Adding Web Monetization to your site using Coil

by @edent | , , | 3 comments | 550 words | Read ~192 times.

Recently, my blog was featured on Coil's list of monetised content. I'd like to take a little time to explain what Web Monetisation is, how to get set up with it, and what my thoughts are.


Stick this line in the <head> of your HTML page.

<meta name="monetization" content="$">

That's it.

You should replace my uphold address with your own. Unless you want me to get paid for your work.

What is web monetisation

This is a draft specification for seamless payments on the web.

This gives a website visitor a few ways to pay to use a website.

  1. Passive payment. You load your browser up with, say £5 per month. Your browser works out which sites your spent your time on, then splits the fiver between them.
  2. Active payment. You visit a website and hit a paywall. You can tell the browser to pay for it - rather than going through an arduous payments process.

There's a lot more to it than that - obviously - but that'll do as a brief explanation.

Get Started As A Creator

I was asked to beta test Coil - so that's what this section will focus on.

They have a pretty simple guide to getting started. In theory, you can choose a variety of payment providers. I went with Uphold because they don't require you to use a shitty pseudo-currency based on half-baked Blockchain tech. You can get your money in pounds, pesos, paʻanga, or most other world currencies.

Uphold, like any reputable financial institution, has to perform a Know Your Customer check. The usual thing of sending in copies of your ID and proving you are who you claim. Nothing too arduous.

Once you have an "Interledger Payments" address - $ - you can use it to start receiving payments from visitors.

Coil has a range of plugins for things like WordPress, and can even connect your YouTube and Twitch accounts to enable monetisation there.


We need a better way to pay for the web - because advertising sucks. At best it is boorish and irrelevant interruptions. At worst it is... well, look around you.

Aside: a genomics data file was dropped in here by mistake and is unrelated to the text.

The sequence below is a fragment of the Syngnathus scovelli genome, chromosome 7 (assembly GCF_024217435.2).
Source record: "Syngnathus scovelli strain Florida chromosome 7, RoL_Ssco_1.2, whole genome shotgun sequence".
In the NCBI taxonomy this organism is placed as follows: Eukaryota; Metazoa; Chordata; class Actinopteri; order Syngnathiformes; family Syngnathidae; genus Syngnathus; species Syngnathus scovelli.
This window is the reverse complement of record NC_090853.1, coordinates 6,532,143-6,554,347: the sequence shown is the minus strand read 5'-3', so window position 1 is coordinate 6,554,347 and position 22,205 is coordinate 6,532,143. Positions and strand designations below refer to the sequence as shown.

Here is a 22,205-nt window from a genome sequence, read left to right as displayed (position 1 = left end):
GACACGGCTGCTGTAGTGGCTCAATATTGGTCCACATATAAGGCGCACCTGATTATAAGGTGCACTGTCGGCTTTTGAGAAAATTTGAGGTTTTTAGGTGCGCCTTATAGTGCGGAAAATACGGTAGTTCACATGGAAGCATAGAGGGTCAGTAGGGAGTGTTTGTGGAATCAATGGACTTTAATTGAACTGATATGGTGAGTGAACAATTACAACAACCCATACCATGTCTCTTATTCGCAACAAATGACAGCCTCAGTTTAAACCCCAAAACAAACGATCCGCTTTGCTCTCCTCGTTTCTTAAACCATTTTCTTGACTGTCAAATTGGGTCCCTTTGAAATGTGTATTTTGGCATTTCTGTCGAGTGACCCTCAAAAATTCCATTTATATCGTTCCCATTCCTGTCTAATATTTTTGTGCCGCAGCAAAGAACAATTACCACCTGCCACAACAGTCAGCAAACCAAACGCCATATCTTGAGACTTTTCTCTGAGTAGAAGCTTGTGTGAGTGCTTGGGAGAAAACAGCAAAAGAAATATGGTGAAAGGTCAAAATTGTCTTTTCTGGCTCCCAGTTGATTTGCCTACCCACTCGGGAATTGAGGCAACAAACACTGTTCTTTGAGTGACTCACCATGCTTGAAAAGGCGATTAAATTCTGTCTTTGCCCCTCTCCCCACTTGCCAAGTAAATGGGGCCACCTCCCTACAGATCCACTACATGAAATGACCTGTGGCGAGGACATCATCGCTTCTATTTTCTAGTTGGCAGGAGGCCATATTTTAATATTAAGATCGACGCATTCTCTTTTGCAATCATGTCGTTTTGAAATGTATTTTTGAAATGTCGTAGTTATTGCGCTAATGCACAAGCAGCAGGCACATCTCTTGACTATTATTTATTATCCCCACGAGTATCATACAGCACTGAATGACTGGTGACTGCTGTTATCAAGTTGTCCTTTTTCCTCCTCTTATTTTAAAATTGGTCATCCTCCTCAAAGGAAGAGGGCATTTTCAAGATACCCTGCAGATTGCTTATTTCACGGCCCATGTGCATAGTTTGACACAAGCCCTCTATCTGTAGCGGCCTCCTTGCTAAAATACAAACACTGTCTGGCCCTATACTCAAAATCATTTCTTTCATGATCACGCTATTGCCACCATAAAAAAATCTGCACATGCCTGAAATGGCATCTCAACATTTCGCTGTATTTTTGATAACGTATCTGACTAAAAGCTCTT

Unfortunately, as popular as my blog is, I quite often get notifications like this:
A payment of a single penny.
I know every penny helps - but that's a bit ridiculous!

It's a chicken-and-egg problem. But I think it's important that content creators take the first step. Start putting the meta elements on your pages now. Get the content and infrastructure there, and wait for consumers to catch up.

Coil could do with a bit more fine grained detail on where payments are coming from. It would be useful for me to know which of my pages performs best, or whether payments have come from YouTube or Twitch. But it is early days - I'm excited to see how it develops.

So, get started now with Web Monetisation - and perhaps we can rid the web of the scourge of advertising.

3 thoughts on “Adding Web Monetization to your site using Coil

  1. Rob says:

    I love the idea, but without mass adoption it’s likely not going to pay too well for as long as the majority of users are using chrome, safari, m$ edge (or whatever it’s currently called) and the owners of those browsers don’t adopt.

    Most casual web users won’t passively install extensions (some will) but most will just carry on as is unless incentivised to do so.

    Publishers who use adnetworks are often wedded to the revenue stream and the adnetwork controllers are hardly going to get behind a thing that leads to less adoption of their ad code.

    If big newspapers got together and pushed for it in combo with regulatory assistance of sorts then maybe.

    I hate using ads but generally, people are tight as bats and won’t pay for content. The moment you put up a paywall or add exclusivity in some way, many will simply hit the back button and go search for what they need elsewhere.

    Subscription models, as I believe you pointed out in an earlier post, end up becoming a thing where upon review you realise you’ve 10’s of the buggers and they’re costing you a fortune.

  2. Hey, nice article. You have to use different payment pointers if you want to see where it comes from. It's a privacy feature that you have no information where payments come from.

  3. Marcus Downing says:

    I've had emails from PayPal in the past saying: "User X has donated $0.01. After fees, that's $0.00." Setting aside the question of why somebody wanted to donate a single cent, it's a bit dispiriting to see 0% of a donation reach me.

    When I tried adverts, I found that the revenue generated was basically nil. I may have loyal followers, but I don't produce the many thousands of impressions needed to generate useful ad revenue. Plus it felt yucky and diluted my message, so I got rid of them.

    When I tried an obscure donation system - Flattr, which seems a lot like Coil - I found that not many people used it or knew what it was. People aren't eager to load up real dollars on a fuzzy "we'll pay people proportionally" system. People like a clear transaction: I'm paying this person this amount of money for this product or service. Even when donating for no tangible reward, they want a clear sense of where their money is going.

    What's worked for me is Patreon. It's making real money for me - not enough to rival my day job, but enough to help. People know what Patreon is, they understand how it works, so they trust it.

    There's a strong network effect in donations. The big names - Kickstarter, Patreon, PayPal - are considered trustworthy. They do take a substantial cut, but that's the price of anything.

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